When wondering in the desert it is no wonder that when one reaches a well it is a reason to rejoice. This is certainly the case in this week’s portion of the Torah where the Israelites arrive at “Beer, that is the well where the Lord said to Moses, ‘Assemble the people, that I may give them water.’” Certainly water is a reason to celebrate and therefor “Israel sang this song: Spring up, O well! Sing to it! / The well, which the leaders sank, / Which the nobles of the people dug, / With the scepter and with their staffs.” Without water there is no life, there is no reason for living. Once water is available attitudes change, there is a reason to celebrate, one can sing, and then can also continue on one’s way. Once the water was consumed it allows sending “messengers to Sihon, king of the Amorites, saying, ‘Let me pass through your land. We will not turn off into field or vineyard; we will not drink water from wells. We will go by the king’s highway until we have passed through your border. ‘” This request is rejected, not taking into account that the people were prepared and the result was devastating as “Israel struck him with the edge of the sword, and took possession of his land from the Arnon to the Jabbok, as far as the sons of Ammon”.
So we have a desert, we have some water, and we have a war, an unnecessary war that could have been easily avoided by granting passage. The desert is a tough environment, one must be able to orientate oneself and have survival skills. It requires wisdom, leadership and innovation. It is a symbol to all which is difficult while moving along from one source of life to another. Water in the desert do not simply appear at convenience, one has to dig for them, invest significant efforts, and believe that they can be reached. While doing so one has to be ready to withstand struggles that have nothing to do with the difficulty of sustaining oneself in the desert or the need to dig deep for water. It is necessary to confront external forces that are trying to prevent us from moving forward. Forces that do not see the advantage of cooperation and prefer friction, risking its consequences.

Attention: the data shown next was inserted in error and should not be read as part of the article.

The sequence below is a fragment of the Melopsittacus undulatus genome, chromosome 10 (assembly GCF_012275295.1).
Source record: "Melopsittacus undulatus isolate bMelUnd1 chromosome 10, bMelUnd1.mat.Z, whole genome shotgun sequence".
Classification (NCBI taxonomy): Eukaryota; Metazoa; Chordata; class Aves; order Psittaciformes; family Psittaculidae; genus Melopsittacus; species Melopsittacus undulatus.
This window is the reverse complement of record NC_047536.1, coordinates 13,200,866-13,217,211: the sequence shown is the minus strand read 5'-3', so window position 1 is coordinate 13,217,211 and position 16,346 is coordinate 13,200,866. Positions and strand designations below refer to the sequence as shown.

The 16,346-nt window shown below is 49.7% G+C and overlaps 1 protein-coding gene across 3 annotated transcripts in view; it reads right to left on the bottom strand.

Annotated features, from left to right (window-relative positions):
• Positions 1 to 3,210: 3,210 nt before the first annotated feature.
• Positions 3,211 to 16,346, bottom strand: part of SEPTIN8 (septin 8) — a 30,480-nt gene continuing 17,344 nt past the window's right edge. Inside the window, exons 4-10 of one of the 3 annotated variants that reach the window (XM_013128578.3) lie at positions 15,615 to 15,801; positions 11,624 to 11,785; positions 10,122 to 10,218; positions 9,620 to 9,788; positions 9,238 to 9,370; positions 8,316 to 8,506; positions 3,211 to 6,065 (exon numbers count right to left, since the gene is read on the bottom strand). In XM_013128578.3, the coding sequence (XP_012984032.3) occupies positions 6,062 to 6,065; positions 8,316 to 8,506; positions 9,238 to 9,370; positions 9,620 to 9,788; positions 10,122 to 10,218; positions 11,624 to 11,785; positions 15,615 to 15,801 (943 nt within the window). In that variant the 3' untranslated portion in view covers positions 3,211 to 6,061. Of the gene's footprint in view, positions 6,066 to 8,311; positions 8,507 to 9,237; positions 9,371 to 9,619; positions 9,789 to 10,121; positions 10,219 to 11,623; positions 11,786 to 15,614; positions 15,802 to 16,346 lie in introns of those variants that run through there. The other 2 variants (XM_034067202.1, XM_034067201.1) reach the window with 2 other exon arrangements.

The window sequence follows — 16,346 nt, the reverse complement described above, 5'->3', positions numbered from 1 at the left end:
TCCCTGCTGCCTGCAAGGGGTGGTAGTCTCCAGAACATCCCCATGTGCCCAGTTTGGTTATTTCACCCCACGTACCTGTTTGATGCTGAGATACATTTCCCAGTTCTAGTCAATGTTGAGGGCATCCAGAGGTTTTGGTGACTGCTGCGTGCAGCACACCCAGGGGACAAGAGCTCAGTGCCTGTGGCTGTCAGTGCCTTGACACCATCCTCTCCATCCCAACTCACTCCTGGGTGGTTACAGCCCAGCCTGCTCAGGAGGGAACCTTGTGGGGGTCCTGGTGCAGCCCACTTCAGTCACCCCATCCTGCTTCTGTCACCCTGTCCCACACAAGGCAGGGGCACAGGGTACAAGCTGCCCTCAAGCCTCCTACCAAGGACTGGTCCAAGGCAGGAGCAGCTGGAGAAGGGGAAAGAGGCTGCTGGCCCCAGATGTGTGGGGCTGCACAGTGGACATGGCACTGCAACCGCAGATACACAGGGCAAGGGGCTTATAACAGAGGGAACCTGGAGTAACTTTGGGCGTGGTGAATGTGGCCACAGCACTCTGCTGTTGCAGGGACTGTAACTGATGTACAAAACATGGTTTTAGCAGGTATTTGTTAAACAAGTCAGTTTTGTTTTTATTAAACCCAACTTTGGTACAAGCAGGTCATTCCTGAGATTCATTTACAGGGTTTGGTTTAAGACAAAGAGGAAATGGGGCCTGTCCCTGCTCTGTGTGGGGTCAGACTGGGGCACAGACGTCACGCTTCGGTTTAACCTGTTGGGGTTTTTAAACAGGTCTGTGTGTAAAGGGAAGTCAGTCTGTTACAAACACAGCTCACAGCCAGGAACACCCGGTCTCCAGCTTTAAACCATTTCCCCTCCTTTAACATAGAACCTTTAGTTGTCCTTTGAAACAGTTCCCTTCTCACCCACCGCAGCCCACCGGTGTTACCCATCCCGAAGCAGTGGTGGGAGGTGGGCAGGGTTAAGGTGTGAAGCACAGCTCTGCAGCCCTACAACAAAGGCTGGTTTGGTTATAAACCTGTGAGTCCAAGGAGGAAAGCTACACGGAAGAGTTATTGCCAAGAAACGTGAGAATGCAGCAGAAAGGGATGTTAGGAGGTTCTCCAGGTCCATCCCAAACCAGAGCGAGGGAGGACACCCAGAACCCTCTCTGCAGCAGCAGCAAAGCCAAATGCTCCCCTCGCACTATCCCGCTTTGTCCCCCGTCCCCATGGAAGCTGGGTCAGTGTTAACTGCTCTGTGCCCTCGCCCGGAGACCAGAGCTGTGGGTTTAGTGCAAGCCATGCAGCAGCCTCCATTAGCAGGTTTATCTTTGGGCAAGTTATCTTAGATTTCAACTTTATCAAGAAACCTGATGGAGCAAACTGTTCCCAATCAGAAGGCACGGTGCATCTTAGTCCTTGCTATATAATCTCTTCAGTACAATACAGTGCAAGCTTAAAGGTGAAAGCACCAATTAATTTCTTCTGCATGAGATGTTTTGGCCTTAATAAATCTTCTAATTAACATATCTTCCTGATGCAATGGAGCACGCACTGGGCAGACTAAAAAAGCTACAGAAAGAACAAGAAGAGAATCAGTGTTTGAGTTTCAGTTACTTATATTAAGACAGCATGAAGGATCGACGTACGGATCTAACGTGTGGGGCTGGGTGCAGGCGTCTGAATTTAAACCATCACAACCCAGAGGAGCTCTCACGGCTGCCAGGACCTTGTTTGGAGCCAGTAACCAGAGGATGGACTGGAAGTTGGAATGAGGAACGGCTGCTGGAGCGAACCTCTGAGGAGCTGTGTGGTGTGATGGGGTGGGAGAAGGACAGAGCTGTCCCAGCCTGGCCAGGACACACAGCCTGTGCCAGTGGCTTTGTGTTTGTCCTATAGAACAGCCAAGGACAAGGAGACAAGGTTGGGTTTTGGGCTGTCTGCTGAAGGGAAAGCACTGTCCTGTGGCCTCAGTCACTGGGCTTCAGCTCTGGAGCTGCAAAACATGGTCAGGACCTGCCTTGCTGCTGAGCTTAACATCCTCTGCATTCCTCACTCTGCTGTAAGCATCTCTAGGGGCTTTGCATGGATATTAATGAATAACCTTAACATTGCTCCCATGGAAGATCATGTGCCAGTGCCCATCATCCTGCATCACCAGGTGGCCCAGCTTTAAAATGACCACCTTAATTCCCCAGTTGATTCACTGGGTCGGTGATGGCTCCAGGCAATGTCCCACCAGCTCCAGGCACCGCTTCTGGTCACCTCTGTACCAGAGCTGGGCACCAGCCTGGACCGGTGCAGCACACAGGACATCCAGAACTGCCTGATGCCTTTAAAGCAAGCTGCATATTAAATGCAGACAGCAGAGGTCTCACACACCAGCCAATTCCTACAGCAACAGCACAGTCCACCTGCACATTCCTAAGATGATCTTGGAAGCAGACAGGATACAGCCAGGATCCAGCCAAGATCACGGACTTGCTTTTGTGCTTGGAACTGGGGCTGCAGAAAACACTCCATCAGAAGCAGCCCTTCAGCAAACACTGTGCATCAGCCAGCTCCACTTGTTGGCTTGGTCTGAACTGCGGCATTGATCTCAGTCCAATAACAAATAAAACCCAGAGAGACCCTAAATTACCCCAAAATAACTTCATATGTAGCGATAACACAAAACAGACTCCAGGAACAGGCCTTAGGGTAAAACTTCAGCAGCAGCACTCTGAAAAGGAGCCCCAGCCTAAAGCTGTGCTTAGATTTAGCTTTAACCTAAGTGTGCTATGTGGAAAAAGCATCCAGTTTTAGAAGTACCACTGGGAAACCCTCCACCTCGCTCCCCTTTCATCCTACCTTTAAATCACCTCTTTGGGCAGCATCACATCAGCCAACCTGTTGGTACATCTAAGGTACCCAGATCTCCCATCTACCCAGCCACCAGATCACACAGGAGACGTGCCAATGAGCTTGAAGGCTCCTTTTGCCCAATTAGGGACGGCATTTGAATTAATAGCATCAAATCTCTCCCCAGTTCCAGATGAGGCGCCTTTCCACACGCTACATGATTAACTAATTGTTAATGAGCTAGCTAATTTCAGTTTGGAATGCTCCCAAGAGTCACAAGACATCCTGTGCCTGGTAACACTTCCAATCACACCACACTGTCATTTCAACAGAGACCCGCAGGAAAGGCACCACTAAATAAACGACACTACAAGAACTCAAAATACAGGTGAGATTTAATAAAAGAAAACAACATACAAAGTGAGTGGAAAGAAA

Yesterday evening I participated at the end of the year ceremony at our Movement’s pre-military institution, the Mekhina. Fifteen years ago the first group finished their pre-army training, now, with the fifteenth group completing a year’s leadership training at the Mekhina in Jaffa, a first group finished their leadership training at the Mekhina in Holon. The vision of the former director general of the IMPJ, Iri Kassel, came to fruition, crossed deserts, parked at wells full of water, and admittedly had to deal with several battles on the way. Nevertheless, some seventy youngsters finished the challenging course, some coming as far as the USA. This is a course that trains its graduates to be leaders in the military, the community and the state. It requires a significant investment but provides some exquisite results. The head of the Mekhina, Shimku El Ami was visibly emotional when he blessed the graduates blessing them “He will not allow your foot to slip; He who keeps you will not slumber… The Lord is your keeper; The Lord is your shade on your right hand… The Lord will guard your going out and your coming in From this time forth and forever.”
The Mekhina is one of those wells which the Movement in Israel cultivates. It is a source for women and men who decided to spend a gap year before their military service and devote that time to prepare for it. The replace the convenience of being at the comfort of their homes and move into an unchartered desert, a challenging transition from adolescence to maturity. They study from many wells that are made accessible through our Mekhina, which are full with Jewish teachings, some of which they have never met before and now have to deal with as young adults. Not all get there as graduates of the our youth movement and so are exposed for the first time to the Reform Movement not through television or journalism, through boisterousness or factionalism, but rather though self-experience, inner view, or as one of the graduates from Holon put it, “this is the place where I met unconditional love – Ahavat Hinam. Every well they encounter throughout their journey is a source of strength, and during the year the cross many of those.
We spend much of our life time in deserts. It is hot an unpleasant. Yesterday I parjed at a well of fresh water. Tomorrow, Saturday, I will meet from afar another source of fresh water when The Debbie Friedman Suite, arranged by Or Oren, is played in Porto Alegre, Brazil. We have met this music of life at Shefayim, in Boston, Utrecht, and Amsterdam. Next year it will be played again in Boston. Reaching each well is an opportunity to refresh, regain strength, as we encounter the sounds of music or meet the youth of our Movement. These graduates have made it through a year full of challenges that brought them to the end of this road, and now they will be moving to another well at another place, while we will be meeting a new group of enthusiastic youngsters eager to start once again a challenging year at the Mekhina. You can just begin to imagine how much pleasure, challenge, and fulfillment one gets from taking even a small part in this creation of the Reform Movement!
Reuven Marko, 22 June 2018, 10 Tamuz, 5778